Here’s What’s Headlining Next Week’s New York Sales at Sotheby’s

May brings works by Andy Warhol and Jean-Michel Basquiat, Joan Mitchell, Francis Bacon and more to the auction house.

A person looks at a large framed impressionist painting in a dark room
Here’s what’s on at this year’s May New York Sales at Sotheby’s. Courtesy Sotheby's

The New York Sales at Sotheby's run concurrently with Christie’s Spring Marquee Week auctions and offer a similar lineup of storied masterpieces and works seemingly handpicked for the serious (and wealthy) art collector. The lineup of auctions of works from the 19th, 20th and 21st Centuries kicks off on May 13 with the Now Evening Auction and runs through the Modern Day Auction on May 16. Across the sales, several career-defining masterworks and rare-yet-recognizable pieces stand out.

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Francis Bacon’s Portrait of George Dyer Crouching (1966)

Oil portrait of naked man crouching over shirt
Francis Bacon, Portrait of George Dyer Crouching, (1966). Courtesy Sotheby's

Francis Bacon’s Portrait of George Dyer Crouching, making its auction debut in Sotheby’s Contemporary Evening auction, is the first in a series of ten single-panel paintings Bacon painted of his greatest love and muse, George Dyer, whose intertwined relationship with the artist brought him many highs and lows and inspired some of his most recognizable works. High estimate: $50 million.

Lucio Fontana’s Concetto spaziale, La fine di Dio, (1964)

Lucio Fontana, Concetto spaziale, La fine di Dio, (1964). Courtesy Sotheby's

Lucio Fontana’s Concetto spaziale, La fine di Dio, or Spatial Concepts, The End of God, is one in a series of six egg-shaped canvases exploring the artist’s spirituality and ideas of matters and space. The Argentine-Italian Fontana, who famously said that he did not want to make a painting but wanted to open up space instead, could have his auction record broken at the Contemporary Evening sale (currently the record stands at $29.2 million). High estimate: $30 million.

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Andy Warhol and Jean-Michel Basquiat’s Untitled (1984)

Large scale canvas filled with graphics, numbers, colorful swatches of paint and paintings of heads
Andy Warhol and Jean-Michel Basquiat, Untitled, (1984). Courtesy Sotheby's

Untitled, one of the most notable of Andy Warhol and Jean-Michel Basquiat’s artistic collaborations, is a high point of the Contemporary Evening auction. Noted by Sotheby’s as the most significant collaborative painting to appear at auction in over a decade, it actually invoked a lukewarm response upon its reception. But art lovers have warmed up to this Warhol-Basquiat collaboration in recent years. Fellow artist Keith Haring remarked that the work was seemingly effortless and described it as “a physical conversation happening in paint instead of words.” High estimate: $20 million.

Claude Monet’s Meules à Giverny (1893)

Painting depicting large haystack in middle of green tree-lined field
Claude Monet, Meules à Giverny, (1893). Courtesy Sotheby's

A fine example of Claude Monet’s late period of haystack paintings, Meules à Giverny, will be sold in Sotheby’s May 15 Modern Evening Sale in celebration of the 150th anniversary of the First Impressionist Exhibition in Paris in 1874. This painting, the first of Monet’s pieces to come to the U.S., has been in the same collection for decades and is being sold along with some of his other works. High estimate: $30 million.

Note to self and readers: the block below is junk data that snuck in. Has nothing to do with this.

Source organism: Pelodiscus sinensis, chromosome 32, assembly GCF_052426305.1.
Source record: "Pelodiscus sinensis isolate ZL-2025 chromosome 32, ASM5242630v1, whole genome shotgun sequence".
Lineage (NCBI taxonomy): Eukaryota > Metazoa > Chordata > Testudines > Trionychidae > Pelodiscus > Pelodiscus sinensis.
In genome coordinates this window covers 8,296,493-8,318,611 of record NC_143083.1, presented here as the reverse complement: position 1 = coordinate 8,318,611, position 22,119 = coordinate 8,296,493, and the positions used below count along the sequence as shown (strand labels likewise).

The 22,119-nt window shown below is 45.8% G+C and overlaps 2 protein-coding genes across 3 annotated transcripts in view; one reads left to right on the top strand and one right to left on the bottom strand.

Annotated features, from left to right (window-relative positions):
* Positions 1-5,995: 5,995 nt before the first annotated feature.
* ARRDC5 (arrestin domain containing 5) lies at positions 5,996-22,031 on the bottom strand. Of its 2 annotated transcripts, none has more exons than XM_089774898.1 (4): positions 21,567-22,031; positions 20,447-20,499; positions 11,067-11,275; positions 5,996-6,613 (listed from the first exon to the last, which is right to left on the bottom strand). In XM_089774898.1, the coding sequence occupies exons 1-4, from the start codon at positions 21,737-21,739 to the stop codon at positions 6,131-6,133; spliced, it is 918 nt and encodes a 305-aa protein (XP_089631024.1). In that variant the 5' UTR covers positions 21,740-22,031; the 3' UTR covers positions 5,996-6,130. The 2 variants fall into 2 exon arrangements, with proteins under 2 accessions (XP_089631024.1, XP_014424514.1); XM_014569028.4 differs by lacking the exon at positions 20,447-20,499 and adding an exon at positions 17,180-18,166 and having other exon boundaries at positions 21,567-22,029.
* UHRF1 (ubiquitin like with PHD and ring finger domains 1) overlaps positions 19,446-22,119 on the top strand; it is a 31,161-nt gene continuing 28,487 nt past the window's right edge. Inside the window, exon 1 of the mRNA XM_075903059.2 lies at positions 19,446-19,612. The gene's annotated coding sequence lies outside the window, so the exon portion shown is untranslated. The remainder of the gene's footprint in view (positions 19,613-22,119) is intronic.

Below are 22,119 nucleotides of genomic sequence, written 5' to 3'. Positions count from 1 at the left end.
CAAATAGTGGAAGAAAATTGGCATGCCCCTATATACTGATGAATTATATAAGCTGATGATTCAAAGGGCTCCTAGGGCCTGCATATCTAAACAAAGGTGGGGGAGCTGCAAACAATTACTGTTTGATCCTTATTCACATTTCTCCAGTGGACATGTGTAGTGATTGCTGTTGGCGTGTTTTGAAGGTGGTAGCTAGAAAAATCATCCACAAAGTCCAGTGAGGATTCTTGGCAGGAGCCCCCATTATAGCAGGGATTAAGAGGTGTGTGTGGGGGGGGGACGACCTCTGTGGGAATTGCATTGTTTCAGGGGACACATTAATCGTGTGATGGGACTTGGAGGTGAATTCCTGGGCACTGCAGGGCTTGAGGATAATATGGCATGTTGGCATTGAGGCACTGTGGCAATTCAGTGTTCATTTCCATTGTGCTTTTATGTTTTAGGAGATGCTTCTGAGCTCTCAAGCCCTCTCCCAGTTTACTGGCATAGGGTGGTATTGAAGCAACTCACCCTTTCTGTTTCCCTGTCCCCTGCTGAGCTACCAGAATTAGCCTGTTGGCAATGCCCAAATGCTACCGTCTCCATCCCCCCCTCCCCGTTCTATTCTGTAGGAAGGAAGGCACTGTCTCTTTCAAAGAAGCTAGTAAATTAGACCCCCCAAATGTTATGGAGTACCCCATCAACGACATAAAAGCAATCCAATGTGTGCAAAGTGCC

Joan Mitchell’s Noon (1969)

Vertical abstract painting with large blue and green swathes of paint
Joan Mitchell, Noon, (1969). Courtesy Sotheby's © Estate of Joan Mitchell

Joan Mitchell’s Noon is one of four of the artist’s defining masterworks that will go on the block in the Contemporary Evening auction; combined the works are expected to realize $50 million. After her mother’s passing in 1967, a grief-stricken Mitchell moved to the countryside of Vétheuil, France where she discovered the color palette seen in this painting. High estimate: $20 million.

Richard Diebenkorn’s Ocean Park #126 (1984)

Vertical abstract painting with blue and yellow horizontal lines.
Richard Diebenkorn, Ocean Park #126 (1984) Courtesy Sotheby's © Richard Diebenkorn

Richard Diebenkorn’s vertical abstract painting Ocean Park #126, one of several iconic works inspired by the beaches of Santa Monica, California, will go on the block in the Contemporary Evening auction. At the time of its execution, Diebenkorn transformed his art style from a figurative style to abstracts, which he rendered in the sunny coastal color palette of blues, golds and sandy beige that can be seen in this painting. High estimate: $25 million.

Leonora Carrington’s Les Distractions de Dagobert (1945)

Large-scale surrealist painting depicting figures in scenes with fire, water, earth and air.
Leonora Carrington, Les Distractions de Dagobert, (1945). Courtesy Sotheby's

Les Distractions de Dagobert by surrealist Leonora Carrington is the artist’s “magnum opus” with its striking animal/human hybrid beasts and magical gothic imagery. Painted at the height of Carrington’s career, it could break the British-Mexican painter’s record at the Modern Evening sale. High estimate: $18 million.

René Magritte’s Le Banquet (circa 1955-58)

Horizontal landscape painting of trees at dusk.
Rene Magritte, The Banquet, (circa 1955-58) Courtesy of Sotheby's

René Magritte’s Le Banquet, one of four paintings in a series, depicts a slightly sinister forest at sunset with a vivid red sun invading the foreground. This mysterious and suspenseful nocturnal work, painted using oil and gouache, renders what is expected to be invisible visible, making it one of many classic works of surrealism by Magritte. High estimate: $20 million.

Here’s What’s Headlining Next Week’s New York Sales at Sotheby’s